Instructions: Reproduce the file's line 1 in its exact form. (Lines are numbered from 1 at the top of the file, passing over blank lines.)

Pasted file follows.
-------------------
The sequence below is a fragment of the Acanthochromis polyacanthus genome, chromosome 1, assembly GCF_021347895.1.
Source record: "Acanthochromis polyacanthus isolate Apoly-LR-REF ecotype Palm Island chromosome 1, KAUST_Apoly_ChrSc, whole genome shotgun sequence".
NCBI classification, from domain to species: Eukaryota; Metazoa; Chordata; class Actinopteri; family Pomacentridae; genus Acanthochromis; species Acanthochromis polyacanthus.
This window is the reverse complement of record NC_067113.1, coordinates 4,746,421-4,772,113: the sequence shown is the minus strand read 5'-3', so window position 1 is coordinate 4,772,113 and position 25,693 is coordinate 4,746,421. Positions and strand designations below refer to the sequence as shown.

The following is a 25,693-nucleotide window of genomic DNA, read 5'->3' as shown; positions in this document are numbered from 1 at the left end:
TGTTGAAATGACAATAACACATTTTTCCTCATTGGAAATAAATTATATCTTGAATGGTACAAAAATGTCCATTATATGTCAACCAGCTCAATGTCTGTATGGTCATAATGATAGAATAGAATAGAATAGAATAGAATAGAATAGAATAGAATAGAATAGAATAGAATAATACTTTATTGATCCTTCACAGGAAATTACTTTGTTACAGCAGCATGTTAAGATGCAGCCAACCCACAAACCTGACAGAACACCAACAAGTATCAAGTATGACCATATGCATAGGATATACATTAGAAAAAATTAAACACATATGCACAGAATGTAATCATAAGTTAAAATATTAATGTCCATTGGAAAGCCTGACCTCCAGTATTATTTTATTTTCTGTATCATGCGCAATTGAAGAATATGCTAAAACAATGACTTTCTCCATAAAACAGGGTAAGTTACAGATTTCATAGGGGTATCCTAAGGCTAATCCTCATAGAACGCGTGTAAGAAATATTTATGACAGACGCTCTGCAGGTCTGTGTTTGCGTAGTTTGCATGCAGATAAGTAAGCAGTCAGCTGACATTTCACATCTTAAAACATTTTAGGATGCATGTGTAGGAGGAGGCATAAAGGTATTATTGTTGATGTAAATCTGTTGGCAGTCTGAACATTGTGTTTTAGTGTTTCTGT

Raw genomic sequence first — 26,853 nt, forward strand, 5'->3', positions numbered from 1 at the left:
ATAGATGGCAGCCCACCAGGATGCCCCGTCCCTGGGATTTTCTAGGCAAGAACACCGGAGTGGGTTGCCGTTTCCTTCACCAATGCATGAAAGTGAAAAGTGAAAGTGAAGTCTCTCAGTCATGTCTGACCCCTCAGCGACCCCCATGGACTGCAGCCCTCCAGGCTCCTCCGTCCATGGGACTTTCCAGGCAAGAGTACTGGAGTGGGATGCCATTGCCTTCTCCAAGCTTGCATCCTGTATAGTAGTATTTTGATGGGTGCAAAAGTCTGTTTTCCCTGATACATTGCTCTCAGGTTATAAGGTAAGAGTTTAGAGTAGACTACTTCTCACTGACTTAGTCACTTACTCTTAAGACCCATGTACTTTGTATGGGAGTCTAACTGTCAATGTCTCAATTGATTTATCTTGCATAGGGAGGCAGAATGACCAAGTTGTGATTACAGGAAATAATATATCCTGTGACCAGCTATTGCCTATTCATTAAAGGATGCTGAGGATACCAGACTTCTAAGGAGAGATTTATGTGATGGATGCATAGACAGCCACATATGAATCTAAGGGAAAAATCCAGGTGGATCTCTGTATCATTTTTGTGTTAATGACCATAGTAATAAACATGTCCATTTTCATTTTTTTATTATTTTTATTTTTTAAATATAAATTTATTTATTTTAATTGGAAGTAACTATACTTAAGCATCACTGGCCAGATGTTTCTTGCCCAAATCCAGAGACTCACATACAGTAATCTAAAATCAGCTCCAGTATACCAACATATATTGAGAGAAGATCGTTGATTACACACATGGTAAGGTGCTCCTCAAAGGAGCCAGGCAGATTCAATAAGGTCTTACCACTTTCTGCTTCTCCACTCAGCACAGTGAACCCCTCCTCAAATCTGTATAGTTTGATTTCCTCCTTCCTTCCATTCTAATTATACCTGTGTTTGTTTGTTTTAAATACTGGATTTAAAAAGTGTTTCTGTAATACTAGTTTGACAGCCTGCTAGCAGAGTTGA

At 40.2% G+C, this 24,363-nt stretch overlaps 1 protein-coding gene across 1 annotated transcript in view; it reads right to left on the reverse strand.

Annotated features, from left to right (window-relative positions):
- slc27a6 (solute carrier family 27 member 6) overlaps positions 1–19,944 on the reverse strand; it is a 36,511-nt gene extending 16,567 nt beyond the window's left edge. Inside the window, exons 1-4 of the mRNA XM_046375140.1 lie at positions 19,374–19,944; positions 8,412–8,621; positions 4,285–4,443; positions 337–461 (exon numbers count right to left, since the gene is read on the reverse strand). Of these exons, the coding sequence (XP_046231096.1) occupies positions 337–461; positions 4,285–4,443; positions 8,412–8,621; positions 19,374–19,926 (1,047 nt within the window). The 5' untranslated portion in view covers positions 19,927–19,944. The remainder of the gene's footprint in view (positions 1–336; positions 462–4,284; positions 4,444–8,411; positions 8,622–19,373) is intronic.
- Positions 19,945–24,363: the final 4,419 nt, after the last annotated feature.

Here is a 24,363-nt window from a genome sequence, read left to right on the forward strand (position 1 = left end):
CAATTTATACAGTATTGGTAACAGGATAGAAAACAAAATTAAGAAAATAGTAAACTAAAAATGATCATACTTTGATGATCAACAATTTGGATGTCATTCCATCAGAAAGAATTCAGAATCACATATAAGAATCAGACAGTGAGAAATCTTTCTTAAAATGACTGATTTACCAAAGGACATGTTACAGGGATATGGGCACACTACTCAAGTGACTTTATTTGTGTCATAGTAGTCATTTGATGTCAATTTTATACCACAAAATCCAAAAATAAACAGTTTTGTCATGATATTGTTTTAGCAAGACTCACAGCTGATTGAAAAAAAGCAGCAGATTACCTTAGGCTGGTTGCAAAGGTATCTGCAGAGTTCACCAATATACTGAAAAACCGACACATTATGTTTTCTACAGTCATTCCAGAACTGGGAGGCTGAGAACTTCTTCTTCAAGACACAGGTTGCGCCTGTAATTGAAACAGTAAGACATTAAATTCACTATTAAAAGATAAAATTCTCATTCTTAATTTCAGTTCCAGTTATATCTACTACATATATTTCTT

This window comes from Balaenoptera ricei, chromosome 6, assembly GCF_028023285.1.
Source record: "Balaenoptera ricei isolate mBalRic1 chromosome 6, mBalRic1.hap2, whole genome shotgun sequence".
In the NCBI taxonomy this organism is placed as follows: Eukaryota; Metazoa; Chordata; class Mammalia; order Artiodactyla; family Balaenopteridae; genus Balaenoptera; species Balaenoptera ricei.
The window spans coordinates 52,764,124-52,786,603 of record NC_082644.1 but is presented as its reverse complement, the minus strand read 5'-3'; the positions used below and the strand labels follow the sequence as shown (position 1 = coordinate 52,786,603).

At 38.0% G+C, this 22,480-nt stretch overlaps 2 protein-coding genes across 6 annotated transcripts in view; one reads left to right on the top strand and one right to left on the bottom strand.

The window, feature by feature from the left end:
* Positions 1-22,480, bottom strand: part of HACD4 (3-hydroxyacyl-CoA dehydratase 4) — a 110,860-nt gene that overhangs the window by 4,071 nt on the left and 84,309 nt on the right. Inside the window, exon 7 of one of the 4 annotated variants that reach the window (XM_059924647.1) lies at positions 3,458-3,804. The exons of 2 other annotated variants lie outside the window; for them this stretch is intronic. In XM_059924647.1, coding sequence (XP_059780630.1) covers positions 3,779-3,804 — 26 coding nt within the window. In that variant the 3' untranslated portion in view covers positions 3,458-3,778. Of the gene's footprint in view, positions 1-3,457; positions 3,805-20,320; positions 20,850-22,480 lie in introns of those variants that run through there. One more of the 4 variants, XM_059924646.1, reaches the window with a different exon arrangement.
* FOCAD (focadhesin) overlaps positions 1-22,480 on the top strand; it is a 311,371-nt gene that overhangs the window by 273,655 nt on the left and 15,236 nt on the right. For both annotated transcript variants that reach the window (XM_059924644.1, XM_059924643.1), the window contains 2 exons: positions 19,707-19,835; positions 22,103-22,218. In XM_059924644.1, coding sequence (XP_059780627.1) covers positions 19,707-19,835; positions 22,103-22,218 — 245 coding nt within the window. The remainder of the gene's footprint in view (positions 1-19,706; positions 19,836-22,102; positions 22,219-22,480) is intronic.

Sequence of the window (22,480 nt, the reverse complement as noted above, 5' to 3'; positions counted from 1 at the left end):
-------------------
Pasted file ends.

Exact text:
The sequence below is a fragment of the Acanthochromis polyacanthus genome, chromosome 1, assembly GCF_021347895.1.